This year,we made a conscious decision to use “Racing for Reliability” as the theme for MARTS, an annual event held in Rosemont, IL. It’s been a great choice given the fact that so many readers–and attendees–are NASCAR racing fans. On the other hand, is it realistic to link racing with the pursuit of reliability? Let’s see.
Jeff Hammond of Fox Sports is the Keynote Speaker at MARTS this year. His address has a specific focus on the communication between a race car driver and pit crew, and what this type of teamwork means to reliability—be it in the pits, on the track or back at the shop.Hammond also is discussing what it means to be competitive, always striving for improvement—what it takes to be consistent, a winner and a champion.
As we readied this issue ofMAINTENANCE TECHNOLOGY for press,we took the opportunity to preview Hammond’s presentation. From it,we could see that being competitive in NASCAR racing bears many similarities to making equipment reliability improvements in industrial operations. Success in both of these areas depends on highperforming and reliable equipment.
For example, are you and your company striving for continuous improvement? Are you constantly looking for ways to be the preferred supplier in your marketplace? Are you aggressively reducing wasteful practices to lower costs and increase throughput? Are you trying to accomplish this before your competitor makes the improvements and takes a leading share in your market? Answering “yes” to any of these questions would qualify you to sit in the front row at MARTS 2006.
Scott Lampe, CFO of Hendrick Motorsports, is another featured presenter at MARTS this year. His talk explains how the Hendrick fleet of race cars, spare parts inventory and components are properly maintained and provides examples of how the organization has significantly improved its inventory and maintenance management practices to win on the NASCAR circuit. Lampe also notes how teamwork, a winning attitude and computerized recordkeeping has helped make Hendrick teams top competitors in the racing world.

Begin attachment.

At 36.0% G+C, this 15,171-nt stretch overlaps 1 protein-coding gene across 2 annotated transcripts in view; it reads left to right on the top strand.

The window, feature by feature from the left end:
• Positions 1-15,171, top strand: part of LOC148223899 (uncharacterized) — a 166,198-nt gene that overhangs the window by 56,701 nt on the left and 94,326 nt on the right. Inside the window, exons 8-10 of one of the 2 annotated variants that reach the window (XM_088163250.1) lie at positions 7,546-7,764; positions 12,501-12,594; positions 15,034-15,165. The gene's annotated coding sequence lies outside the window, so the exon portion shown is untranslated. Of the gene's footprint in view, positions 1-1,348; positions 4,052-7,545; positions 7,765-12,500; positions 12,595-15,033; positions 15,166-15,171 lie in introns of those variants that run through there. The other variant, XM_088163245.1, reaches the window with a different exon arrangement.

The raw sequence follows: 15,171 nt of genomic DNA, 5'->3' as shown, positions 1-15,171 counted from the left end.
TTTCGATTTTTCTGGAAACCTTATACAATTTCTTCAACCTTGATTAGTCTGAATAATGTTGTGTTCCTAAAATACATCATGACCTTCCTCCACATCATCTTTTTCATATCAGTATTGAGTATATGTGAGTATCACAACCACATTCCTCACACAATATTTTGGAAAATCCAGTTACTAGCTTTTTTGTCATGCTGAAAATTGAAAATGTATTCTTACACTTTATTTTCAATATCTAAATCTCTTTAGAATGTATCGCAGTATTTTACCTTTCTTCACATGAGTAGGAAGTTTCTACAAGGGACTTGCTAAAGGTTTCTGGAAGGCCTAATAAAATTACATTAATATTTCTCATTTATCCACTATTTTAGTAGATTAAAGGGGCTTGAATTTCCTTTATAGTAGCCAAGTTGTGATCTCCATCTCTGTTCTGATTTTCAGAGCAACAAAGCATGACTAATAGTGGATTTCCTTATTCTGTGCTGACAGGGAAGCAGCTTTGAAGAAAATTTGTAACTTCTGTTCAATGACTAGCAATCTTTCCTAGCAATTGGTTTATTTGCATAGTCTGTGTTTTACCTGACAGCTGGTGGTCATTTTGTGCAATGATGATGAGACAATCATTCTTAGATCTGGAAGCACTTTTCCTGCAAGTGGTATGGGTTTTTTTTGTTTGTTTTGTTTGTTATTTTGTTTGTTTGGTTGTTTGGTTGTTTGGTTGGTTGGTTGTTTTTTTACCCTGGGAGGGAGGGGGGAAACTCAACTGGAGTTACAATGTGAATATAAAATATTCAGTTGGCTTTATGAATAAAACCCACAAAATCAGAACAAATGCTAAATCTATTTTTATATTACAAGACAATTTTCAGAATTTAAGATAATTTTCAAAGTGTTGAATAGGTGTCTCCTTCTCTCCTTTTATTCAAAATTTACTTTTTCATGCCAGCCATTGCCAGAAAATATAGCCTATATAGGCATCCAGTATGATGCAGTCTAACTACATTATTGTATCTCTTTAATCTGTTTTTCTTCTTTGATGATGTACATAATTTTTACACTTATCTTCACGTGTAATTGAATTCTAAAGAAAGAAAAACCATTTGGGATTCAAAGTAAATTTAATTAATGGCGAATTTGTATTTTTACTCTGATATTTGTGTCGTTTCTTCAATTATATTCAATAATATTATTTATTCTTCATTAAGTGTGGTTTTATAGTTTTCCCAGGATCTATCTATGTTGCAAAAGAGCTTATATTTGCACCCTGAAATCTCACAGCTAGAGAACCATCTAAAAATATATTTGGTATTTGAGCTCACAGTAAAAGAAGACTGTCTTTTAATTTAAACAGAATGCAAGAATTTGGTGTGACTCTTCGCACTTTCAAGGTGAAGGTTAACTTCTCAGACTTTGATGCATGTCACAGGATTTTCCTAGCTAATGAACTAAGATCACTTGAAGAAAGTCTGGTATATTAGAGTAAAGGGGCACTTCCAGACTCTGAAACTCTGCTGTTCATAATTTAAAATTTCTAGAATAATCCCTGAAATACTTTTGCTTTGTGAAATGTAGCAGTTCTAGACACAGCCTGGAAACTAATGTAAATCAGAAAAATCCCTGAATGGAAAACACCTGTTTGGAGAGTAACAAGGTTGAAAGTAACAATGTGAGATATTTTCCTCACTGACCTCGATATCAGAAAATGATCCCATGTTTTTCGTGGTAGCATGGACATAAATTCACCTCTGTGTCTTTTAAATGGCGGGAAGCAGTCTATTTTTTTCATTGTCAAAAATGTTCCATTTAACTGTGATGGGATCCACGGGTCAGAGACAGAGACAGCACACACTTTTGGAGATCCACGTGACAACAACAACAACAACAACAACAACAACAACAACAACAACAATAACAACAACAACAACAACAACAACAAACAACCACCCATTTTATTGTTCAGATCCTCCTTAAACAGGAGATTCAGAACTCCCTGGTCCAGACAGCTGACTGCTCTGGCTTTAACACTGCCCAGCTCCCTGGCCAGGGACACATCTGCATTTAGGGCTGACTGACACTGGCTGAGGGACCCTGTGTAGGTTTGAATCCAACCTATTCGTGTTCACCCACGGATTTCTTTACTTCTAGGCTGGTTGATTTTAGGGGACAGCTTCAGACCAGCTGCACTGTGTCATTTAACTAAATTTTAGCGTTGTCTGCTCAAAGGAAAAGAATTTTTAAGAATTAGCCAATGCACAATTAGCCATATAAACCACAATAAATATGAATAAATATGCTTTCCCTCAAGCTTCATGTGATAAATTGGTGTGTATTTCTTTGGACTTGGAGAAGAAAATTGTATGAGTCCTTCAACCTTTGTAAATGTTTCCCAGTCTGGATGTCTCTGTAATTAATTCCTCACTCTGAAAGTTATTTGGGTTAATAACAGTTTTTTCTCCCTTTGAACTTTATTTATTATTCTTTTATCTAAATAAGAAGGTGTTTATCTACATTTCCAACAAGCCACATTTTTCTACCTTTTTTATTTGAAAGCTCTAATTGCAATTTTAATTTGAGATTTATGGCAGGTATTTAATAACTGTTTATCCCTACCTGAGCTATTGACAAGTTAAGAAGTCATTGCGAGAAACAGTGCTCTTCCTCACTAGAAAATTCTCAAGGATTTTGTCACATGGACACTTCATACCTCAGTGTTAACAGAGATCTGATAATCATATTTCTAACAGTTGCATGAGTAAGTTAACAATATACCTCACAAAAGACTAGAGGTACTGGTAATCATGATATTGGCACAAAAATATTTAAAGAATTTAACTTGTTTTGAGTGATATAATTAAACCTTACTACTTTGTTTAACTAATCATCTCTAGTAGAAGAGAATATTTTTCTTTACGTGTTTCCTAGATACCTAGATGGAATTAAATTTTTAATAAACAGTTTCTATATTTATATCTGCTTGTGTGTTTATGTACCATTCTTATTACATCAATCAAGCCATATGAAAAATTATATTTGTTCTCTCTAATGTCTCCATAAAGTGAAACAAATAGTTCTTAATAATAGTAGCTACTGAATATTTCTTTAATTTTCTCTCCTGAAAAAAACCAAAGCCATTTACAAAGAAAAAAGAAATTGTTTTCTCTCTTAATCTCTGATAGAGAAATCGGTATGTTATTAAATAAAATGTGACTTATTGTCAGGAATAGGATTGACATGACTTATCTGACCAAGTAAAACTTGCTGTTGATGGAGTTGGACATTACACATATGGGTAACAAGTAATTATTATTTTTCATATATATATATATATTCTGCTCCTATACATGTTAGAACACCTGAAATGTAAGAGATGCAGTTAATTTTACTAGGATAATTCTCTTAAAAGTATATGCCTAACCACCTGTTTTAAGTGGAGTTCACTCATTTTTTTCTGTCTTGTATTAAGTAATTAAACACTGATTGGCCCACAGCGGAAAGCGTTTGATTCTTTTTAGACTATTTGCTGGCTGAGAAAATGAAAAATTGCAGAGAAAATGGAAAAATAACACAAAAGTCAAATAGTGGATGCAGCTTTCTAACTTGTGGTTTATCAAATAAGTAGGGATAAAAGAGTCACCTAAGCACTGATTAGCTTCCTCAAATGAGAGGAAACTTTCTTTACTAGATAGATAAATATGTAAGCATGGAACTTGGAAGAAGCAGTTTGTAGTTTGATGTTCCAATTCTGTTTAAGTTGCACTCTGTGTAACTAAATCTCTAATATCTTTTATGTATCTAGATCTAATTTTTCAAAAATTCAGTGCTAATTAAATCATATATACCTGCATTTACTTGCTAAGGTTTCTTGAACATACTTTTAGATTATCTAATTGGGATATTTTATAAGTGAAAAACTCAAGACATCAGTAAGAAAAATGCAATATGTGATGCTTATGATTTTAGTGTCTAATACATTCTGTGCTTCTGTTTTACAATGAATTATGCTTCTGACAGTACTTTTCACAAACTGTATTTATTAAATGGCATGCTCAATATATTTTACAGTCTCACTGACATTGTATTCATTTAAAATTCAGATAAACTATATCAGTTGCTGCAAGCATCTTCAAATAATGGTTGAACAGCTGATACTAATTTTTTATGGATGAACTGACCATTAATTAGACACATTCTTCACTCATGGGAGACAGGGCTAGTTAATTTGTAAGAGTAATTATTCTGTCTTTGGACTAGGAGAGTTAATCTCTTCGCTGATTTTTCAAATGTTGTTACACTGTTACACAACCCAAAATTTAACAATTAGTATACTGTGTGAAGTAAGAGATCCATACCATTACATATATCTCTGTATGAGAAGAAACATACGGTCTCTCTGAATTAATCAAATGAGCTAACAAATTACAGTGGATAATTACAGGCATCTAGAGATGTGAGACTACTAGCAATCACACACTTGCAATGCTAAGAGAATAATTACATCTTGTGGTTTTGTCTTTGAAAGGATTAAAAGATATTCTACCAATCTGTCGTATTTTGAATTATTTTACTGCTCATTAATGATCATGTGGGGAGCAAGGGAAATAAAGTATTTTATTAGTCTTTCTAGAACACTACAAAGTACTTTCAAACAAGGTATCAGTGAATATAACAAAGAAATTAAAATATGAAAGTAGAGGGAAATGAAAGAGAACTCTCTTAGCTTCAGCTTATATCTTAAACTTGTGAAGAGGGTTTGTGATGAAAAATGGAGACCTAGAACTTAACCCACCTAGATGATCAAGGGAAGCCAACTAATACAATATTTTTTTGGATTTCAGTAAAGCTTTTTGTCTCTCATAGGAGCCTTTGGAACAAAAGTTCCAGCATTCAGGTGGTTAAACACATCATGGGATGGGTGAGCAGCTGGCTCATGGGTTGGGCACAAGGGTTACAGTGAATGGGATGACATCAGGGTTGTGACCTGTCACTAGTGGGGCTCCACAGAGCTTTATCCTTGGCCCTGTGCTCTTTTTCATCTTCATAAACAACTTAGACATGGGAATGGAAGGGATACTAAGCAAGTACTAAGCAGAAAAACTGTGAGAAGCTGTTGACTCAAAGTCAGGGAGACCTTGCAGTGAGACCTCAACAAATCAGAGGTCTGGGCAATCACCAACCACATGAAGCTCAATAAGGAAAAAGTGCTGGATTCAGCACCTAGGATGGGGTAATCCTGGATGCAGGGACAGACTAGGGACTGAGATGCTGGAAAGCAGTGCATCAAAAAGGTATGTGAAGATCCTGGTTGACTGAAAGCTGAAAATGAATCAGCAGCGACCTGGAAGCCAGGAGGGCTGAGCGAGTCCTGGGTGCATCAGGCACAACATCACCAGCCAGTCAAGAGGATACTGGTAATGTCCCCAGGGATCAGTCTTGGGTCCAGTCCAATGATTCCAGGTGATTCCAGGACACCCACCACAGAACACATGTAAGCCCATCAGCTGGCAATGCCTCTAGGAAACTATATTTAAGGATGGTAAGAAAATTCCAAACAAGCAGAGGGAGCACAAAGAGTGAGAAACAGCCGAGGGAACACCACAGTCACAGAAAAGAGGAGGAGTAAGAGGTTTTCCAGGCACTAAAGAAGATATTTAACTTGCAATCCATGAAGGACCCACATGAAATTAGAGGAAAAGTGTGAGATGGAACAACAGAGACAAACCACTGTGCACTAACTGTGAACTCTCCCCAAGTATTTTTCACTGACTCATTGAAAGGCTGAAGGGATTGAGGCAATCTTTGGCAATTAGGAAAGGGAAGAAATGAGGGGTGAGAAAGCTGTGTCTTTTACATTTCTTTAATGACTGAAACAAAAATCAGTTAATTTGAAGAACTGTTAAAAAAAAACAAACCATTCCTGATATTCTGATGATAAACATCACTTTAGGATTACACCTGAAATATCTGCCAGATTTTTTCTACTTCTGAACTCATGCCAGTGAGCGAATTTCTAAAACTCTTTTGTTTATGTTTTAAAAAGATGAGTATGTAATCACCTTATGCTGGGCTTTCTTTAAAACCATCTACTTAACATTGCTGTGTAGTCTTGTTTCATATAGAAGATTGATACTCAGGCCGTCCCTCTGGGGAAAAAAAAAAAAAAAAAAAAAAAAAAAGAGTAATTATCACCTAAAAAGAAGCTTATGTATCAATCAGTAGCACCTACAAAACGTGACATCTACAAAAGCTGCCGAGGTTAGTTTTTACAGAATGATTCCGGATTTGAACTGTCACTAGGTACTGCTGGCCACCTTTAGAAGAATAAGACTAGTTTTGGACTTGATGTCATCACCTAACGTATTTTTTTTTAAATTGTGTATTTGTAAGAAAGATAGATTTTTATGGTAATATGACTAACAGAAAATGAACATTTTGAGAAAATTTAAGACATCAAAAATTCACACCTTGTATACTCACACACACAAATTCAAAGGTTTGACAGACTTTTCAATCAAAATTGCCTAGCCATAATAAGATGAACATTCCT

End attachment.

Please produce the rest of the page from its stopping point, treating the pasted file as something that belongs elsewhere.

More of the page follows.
Learning how representatives of NASCAR think can help you improve maintenance and reliability practices around your own plant or facility. Instead of being locked into your current paradigm of maintenance and reliability as “necessary evils” or a necessary expense, look at the situation in NASCAR terms. By doing so, you can begin changing the attitude at your plant or facility to one where improved maintenance and reliability functions are keys to competitiveness.
Don’t be misled. The fact is that Reliability IS very much a “race.”
Improved reliability is a major—if not the most important—component in the race for business and industry survival. Improved reliability can help your company lower expenses related to maintenance labor and materials, boost production throughput and increase Return On Assets (ROA). That’s serious stuff.
Thus, instead of getting into a silly debate about reliability being a race, your organization should be asking itself if it can improve its asset maintenance and reliability practices before your competition does. Are you up for it? MT